Animation Production Reality Check

Here are some things good to think about before going into animation production for the first time.  Main message is just this:  Think what is doable and how you can reduce the amount of work.  I’m not saying don’t do anything cool – just make sure you can finish it too.  The following is bound to stomp on many toes, egos and dreams about animating wonders, but I mean well.

Animation production is literally producing everything in an animated movie, not forgetting the managerial part, marketing and all the rest. Usually the studios doing these things have from tens to hundreds of people on they payroll and still they outsource tasks.  Even smaller productions are epic in work hours.  One has to be nuts, absolutely loco, to go at it alone.  Yet some people do.  Someone like that needs to be a generalist with very wide and adaptable skillset or have unlimited production time.  Even then I would not recommend doing it alone.

My team for a small production (5+ mins, final cut 3min 33s) was a sound guy for sounds and a friendly musician gave me song of his to use.  I did everything else.

The tough decisions – kill your darlings

Many personal animation productions are born from big ideas and die for the same reason. Please be a realist.  Scrap all big plans and start with a short story.  Also don’t aim for the production values big studios buy.  Rather make many effort saving choises with your storytelling, cinematography and overall design – create something less grand but still absolutely wonderful.

Some questions for those planning animation production

  • What’s the problem your protagonist has, how does he solve it and what challenge(s) does he face on the way? That and the main message of your story is all you need. Anything beyond this is likely just extra your short story can do without.
  • Do you really need many characters? Try staying with just protagonist and the antagonist. 3 characters is the effective maximum for short story – more is just a distraction.
  • Could all take place in one room or other limited enviroment?
  • Could the story happen within one day or even an hour or less? Make that one momentous occasion in the life of your protagonist.
  • What could be said with less?  Often non-flashy way of getting information across has more impact.
  • What do you really need to show to tell the story and what can you leave to the imagination of your audience?  Comic books rely heavily on imagination – most of the story takes place between the frames and the frames you see and read have only some key moments.  Film and animation can do similiar things.
  • What design is the most effective in telling the story and capture the hearts of your audience?  Don’t go for realistic characters just because you think or know you can.  There are reasons why even the great Pixar avoids that.  More stylised the design is the more forgiving your audience is towards the faults in any visual elements. Also the more cartoony/stylised you go, the easier it becomes to design sympathetic characters.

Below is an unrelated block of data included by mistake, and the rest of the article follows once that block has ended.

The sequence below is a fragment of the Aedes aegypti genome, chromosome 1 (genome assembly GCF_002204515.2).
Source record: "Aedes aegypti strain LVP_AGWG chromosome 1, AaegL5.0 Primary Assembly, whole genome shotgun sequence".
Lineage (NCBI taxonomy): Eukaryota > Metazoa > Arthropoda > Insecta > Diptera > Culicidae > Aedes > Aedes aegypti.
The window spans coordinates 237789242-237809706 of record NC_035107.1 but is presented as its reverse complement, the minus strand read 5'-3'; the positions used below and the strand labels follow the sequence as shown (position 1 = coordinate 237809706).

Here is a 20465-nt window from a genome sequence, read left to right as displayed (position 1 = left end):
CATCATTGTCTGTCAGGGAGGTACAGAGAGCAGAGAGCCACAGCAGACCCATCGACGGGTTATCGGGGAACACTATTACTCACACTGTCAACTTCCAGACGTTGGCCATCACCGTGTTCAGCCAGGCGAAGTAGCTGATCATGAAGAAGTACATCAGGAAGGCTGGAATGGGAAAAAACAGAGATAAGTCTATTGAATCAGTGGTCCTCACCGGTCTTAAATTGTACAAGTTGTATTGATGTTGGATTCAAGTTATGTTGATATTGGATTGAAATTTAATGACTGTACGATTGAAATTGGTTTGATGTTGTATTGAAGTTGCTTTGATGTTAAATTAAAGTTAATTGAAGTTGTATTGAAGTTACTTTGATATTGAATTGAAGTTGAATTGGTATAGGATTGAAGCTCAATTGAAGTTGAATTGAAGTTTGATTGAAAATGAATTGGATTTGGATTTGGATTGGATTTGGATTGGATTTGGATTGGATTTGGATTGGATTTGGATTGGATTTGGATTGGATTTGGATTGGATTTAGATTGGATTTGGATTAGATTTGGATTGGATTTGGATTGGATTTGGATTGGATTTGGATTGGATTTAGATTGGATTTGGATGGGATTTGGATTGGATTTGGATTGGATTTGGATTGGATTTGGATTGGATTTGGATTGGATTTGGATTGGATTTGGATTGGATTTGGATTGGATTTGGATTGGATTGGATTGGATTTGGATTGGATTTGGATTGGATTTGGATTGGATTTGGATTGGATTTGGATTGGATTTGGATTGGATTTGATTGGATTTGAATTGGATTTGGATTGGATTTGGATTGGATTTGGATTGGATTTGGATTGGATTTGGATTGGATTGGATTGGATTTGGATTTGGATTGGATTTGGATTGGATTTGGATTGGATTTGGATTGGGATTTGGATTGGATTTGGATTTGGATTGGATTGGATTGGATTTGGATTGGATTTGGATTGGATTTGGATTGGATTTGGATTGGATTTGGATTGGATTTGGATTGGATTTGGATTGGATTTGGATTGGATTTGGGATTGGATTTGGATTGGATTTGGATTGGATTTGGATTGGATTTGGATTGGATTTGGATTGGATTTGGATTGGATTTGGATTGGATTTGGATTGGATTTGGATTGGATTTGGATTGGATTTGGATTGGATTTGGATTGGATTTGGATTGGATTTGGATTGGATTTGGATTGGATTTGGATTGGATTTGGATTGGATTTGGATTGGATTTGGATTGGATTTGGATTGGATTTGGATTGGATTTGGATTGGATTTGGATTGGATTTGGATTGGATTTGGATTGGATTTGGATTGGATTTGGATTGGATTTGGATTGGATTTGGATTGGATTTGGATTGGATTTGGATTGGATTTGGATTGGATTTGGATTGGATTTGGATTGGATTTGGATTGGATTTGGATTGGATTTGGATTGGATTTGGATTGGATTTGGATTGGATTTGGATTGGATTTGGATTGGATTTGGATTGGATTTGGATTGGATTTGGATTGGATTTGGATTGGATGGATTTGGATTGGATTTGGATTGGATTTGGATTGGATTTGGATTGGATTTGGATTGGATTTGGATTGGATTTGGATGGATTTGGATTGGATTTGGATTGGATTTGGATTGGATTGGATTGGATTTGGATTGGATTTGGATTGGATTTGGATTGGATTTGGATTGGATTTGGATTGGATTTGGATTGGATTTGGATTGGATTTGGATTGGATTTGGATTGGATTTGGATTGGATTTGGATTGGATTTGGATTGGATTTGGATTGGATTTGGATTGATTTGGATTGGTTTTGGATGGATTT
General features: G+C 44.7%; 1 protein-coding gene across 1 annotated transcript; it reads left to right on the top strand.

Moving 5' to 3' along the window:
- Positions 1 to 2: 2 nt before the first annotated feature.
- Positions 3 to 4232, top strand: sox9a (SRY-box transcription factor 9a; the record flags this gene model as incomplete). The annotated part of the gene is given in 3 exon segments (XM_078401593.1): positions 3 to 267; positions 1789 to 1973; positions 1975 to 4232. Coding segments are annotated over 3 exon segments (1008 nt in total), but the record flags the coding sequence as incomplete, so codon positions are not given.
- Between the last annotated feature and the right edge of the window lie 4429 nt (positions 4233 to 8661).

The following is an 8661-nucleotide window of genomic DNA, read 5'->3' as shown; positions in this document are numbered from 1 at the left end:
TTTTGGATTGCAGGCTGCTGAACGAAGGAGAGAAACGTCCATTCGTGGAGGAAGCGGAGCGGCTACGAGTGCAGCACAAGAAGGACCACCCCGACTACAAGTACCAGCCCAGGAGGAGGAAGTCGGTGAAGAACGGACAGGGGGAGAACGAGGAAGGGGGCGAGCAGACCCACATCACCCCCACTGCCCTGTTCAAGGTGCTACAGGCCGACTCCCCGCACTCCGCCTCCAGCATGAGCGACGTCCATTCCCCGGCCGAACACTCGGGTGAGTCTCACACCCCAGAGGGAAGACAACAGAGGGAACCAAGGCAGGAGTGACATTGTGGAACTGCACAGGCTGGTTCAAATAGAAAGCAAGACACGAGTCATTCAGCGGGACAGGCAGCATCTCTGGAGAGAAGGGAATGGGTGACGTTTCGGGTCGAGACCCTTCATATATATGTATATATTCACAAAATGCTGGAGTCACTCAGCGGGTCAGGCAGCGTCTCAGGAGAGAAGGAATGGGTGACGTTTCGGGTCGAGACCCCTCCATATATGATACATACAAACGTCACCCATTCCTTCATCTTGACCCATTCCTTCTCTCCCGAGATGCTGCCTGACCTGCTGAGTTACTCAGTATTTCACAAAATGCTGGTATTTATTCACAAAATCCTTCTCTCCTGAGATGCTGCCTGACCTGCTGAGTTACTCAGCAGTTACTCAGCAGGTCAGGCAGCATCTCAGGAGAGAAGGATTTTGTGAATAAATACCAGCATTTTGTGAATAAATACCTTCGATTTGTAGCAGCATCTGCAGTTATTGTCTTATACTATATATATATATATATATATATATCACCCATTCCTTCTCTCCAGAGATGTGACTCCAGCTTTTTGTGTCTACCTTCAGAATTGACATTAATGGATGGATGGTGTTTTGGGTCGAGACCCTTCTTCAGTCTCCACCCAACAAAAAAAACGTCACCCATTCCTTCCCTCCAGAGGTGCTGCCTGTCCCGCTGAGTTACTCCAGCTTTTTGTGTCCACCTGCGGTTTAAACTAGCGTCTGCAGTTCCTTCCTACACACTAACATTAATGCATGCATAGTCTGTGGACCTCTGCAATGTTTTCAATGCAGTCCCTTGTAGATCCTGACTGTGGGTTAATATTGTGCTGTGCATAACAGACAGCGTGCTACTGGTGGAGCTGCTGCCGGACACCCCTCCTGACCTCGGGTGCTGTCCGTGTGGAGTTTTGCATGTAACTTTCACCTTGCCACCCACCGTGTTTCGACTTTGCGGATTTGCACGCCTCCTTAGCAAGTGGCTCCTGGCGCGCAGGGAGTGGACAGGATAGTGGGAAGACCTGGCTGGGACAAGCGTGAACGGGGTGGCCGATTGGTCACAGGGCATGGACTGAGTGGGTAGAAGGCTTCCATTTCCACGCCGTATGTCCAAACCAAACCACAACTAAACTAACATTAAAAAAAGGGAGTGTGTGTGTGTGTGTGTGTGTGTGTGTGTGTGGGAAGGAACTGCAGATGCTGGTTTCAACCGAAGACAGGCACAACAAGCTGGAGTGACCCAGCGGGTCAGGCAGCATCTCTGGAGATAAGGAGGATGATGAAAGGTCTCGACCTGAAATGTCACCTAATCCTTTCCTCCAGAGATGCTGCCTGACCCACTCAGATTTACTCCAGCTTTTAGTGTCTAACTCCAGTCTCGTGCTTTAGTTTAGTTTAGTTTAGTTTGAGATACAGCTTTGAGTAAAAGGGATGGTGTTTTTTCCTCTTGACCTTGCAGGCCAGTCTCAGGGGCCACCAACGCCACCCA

Plan it, Test it

Get your story core down to few sentences.  Run them by your friends, family and your cat, and get their opinions.  When you have something that really works, write the rest.  Remember to take brakes from writing, days or even a week, to regain sense and perspective.  When you and your testers are happy, draw the few key story moments.  Here is a good moment to define the style you are going for.  If it the key moments work and connect both visually and  storywise, continue.

When pivotal moments are pictured, draw all important moments between them.  It doesn’t have to be art, just something understandable.  When you have all main things pictured, as if it were a comic book, put them in order and on a timeline(in Flash, video edit – any software with a timeline).   Soon you should have a storyboard you can watch as a video – an animatic.  This is the true stress test.  If you story still works and resonates, you have something worth creating.  This is also where you can pre-cut your movie, try different pacing and order for things – shape the movie before ever going into actual production.

I’ve written a few stories(most about nice goblins) and made animatics for some of them.  Most tests soon showed the story wasn’t working and the animatic was never completed.  I think I’ve only finished one which passes the stress test, more or less.   I’m including pictures from different animatics.

Animatic screen shotAnimatic screen shot

Animatic screen shotAnimatic screen shot

Animatic screen shotAnimatic screen shot

Focus

It is easy to lose focus in production.  Maybe you want to add one more cool enviroment, a bit of backstory or just a little more detail in that one rock to make things more interesting.  Don’t do that.  Rather finish what you started they way you planned and tested it and only after, if you still feel like it, add things.

That’s it for now.  So, did I do my animated movie like this?  Nope.   But I should have.  The details are here.

Do you have an animation production experience to share?  How well did you plan yours?

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